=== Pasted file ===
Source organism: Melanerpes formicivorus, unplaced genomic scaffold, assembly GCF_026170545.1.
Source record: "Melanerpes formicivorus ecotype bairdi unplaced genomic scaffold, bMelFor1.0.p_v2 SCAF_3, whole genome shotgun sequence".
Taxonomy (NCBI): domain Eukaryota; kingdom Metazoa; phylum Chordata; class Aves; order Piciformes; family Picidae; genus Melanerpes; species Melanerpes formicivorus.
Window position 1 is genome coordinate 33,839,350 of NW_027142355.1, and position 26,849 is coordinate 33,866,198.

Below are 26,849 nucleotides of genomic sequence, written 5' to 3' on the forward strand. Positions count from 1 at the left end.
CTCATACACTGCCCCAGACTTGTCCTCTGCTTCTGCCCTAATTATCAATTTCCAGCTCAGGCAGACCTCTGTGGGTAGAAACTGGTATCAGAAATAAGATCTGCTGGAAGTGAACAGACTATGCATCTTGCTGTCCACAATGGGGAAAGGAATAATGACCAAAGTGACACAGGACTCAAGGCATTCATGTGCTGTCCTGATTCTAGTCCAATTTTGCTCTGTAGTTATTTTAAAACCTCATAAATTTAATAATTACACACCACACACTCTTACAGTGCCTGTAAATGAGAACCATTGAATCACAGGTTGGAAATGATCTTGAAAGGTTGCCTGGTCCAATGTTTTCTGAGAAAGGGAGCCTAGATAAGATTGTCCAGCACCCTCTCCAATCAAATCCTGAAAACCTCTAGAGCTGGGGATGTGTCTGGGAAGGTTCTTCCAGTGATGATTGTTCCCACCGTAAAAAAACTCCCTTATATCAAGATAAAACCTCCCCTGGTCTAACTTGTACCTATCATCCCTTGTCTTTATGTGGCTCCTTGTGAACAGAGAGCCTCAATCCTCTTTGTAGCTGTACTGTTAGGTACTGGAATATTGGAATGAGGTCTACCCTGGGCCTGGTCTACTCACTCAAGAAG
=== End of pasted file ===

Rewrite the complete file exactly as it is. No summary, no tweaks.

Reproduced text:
Source organism: Melanerpes formicivorus, unplaced genomic scaffold, assembly GCF_026170545.1.
Source record: "Melanerpes formicivorus ecotype bairdi unplaced genomic scaffold, bMelFor1.0.p_v2 SCAF_3, whole genome shotgun sequence".
Taxonomy (NCBI): domain Eukaryota; kingdom Metazoa; phylum Chordata; class Aves; order Piciformes; family Picidae; genus Melanerpes; species Melanerpes formicivorus.
Window position 1 is genome coordinate 33,839,350 of NW_027142355.1, and position 26,849 is coordinate 33,866,198.

Below are 26,849 nucleotides of genomic sequence, written 5' to 3' on the forward strand. Positions count from 1 at the left end.
CTCATACACTGCCCCAGACTTGTCCTCTGCTTCTGCCCTAATTATCAATTTCCAGCTCAGGCAGACCTCTGTGGGTAGAAACTGGTATCAGAAATAAGATCTGCTGGAAGTGAACAGACTATGCATCTTGCTGTCCACAATGGGGAAAGGAATAATGACCAAAGTGACACAGGACTCAAGGCATTCATGTGCTGTCCTGATTCTAGTCCAATTTTGCTCTGTAGTTATTTTAAAACCTCATAAATTTAATAATTACACACCACACACTCTTACAGTGCCTGTAAATGAGAACCATTGAATCACAGGTTGGAAATGATCTTGAAAGGTTGCCTGGTCCAATGTTTTCTGAGAAAGGGAGCCTAGATAAGATTGTCCAGCACCCTCTCCAATCAAATCCTGAAAACCTCTAGAGCTGGGGATGTGTCTGGGAAGGTTCTTCCAGTGATGATTGTTCCCACCGTAAAAAAACTCCCTTATATCAAGATAAAACCTCCCCTGGTCTAACTTGTACCTATCATCCCTTGTCTTTATGTGGCTCCTTGTGAACAGAGAGCCTCAATCCTCTTTGTAGCTGTACTGTTAGGTACTGGAATATTGGAATGAGGTCTACCCTGGGCCTGGTCTACTCACTCAAGAAG